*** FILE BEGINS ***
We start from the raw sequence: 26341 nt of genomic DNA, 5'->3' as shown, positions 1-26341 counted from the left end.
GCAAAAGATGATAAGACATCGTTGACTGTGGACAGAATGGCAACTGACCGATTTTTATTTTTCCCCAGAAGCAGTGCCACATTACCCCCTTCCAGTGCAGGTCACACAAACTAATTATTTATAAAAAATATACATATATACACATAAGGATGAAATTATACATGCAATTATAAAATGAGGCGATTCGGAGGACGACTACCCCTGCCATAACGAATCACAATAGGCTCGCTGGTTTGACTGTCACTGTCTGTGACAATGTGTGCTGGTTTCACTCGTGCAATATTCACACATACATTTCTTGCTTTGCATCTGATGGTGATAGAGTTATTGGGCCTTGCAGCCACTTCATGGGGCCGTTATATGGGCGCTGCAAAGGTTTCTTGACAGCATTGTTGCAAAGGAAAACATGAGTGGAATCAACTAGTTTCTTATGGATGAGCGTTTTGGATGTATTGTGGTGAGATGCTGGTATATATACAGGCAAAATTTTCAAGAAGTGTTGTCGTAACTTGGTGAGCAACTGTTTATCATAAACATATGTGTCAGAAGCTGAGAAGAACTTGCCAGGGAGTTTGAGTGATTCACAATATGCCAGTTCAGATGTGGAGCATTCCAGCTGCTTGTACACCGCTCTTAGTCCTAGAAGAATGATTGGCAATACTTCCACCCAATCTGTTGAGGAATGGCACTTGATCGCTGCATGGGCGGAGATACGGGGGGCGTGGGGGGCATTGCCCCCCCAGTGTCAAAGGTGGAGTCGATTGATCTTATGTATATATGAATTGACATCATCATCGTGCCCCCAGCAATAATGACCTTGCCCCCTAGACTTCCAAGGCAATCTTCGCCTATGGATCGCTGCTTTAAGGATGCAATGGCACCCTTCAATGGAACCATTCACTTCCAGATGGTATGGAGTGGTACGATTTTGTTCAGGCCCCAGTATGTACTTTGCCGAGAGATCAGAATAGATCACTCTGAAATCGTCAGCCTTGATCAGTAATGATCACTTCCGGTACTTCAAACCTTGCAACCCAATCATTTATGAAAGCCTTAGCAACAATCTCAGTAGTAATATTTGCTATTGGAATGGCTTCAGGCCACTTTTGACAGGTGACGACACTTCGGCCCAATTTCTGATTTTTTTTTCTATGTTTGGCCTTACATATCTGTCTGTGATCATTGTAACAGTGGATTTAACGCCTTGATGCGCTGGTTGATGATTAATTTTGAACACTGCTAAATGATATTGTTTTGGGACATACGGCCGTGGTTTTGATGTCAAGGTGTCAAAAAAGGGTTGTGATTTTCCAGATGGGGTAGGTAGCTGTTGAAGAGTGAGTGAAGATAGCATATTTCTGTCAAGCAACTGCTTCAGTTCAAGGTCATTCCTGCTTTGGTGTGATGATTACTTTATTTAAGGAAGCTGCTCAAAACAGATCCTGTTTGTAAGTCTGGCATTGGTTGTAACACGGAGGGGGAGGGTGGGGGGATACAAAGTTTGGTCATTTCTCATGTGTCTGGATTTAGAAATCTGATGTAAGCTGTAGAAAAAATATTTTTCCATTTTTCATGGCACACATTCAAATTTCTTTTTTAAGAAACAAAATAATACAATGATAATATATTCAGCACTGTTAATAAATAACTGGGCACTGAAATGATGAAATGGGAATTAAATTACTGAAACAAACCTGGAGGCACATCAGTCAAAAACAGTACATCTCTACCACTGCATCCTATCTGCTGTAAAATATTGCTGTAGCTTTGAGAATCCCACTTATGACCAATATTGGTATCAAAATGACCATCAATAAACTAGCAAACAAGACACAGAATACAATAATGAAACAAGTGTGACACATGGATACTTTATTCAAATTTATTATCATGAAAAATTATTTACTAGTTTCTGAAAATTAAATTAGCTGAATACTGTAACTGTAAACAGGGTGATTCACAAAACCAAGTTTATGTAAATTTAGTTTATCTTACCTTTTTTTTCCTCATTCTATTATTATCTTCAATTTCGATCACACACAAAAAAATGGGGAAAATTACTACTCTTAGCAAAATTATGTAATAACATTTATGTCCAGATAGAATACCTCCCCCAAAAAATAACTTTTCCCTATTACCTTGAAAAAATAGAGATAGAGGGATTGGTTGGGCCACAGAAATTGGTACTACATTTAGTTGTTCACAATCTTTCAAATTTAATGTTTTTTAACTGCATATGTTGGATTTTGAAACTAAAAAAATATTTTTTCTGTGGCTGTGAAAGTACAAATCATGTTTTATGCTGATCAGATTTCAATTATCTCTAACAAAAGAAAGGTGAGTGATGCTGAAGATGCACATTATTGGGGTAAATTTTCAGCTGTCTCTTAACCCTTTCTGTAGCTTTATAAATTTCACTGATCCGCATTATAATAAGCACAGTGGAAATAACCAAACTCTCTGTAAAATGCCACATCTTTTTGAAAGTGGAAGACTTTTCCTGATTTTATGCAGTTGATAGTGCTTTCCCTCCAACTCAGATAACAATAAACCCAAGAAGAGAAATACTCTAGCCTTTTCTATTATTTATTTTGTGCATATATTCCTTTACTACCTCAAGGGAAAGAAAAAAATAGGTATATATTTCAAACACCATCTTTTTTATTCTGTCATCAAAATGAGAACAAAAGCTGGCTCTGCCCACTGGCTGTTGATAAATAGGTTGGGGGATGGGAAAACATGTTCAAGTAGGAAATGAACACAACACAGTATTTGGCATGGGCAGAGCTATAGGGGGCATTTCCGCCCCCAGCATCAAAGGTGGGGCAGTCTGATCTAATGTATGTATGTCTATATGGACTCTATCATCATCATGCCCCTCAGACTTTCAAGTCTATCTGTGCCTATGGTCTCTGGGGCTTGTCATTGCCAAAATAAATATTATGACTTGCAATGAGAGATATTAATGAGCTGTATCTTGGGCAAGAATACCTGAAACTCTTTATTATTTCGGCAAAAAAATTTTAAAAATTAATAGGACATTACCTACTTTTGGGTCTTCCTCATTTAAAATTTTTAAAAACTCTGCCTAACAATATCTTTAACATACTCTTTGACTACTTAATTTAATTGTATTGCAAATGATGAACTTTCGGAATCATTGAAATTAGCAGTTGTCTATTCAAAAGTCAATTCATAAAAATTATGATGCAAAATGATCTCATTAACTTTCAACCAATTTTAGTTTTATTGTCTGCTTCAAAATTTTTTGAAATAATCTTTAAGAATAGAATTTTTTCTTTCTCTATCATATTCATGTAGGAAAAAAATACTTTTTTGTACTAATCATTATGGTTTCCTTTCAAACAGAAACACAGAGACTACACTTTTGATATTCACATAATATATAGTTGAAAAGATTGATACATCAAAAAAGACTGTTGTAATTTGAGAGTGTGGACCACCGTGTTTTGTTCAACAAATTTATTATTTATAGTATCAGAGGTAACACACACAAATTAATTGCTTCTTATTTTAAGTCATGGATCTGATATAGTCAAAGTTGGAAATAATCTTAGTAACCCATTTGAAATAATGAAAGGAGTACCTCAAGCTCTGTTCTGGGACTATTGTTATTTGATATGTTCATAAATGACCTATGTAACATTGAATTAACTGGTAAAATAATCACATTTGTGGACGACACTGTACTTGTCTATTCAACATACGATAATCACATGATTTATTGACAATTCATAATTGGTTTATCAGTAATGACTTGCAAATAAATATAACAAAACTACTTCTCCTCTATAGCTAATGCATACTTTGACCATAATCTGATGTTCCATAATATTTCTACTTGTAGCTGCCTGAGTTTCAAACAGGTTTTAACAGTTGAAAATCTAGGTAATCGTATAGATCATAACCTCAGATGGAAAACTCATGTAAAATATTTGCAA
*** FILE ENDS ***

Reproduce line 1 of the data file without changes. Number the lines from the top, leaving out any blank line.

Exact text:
We start from the raw sequence: 26341 nt of genomic DNA, 5'->3' as shown, positions 1-26341 counted from the left end.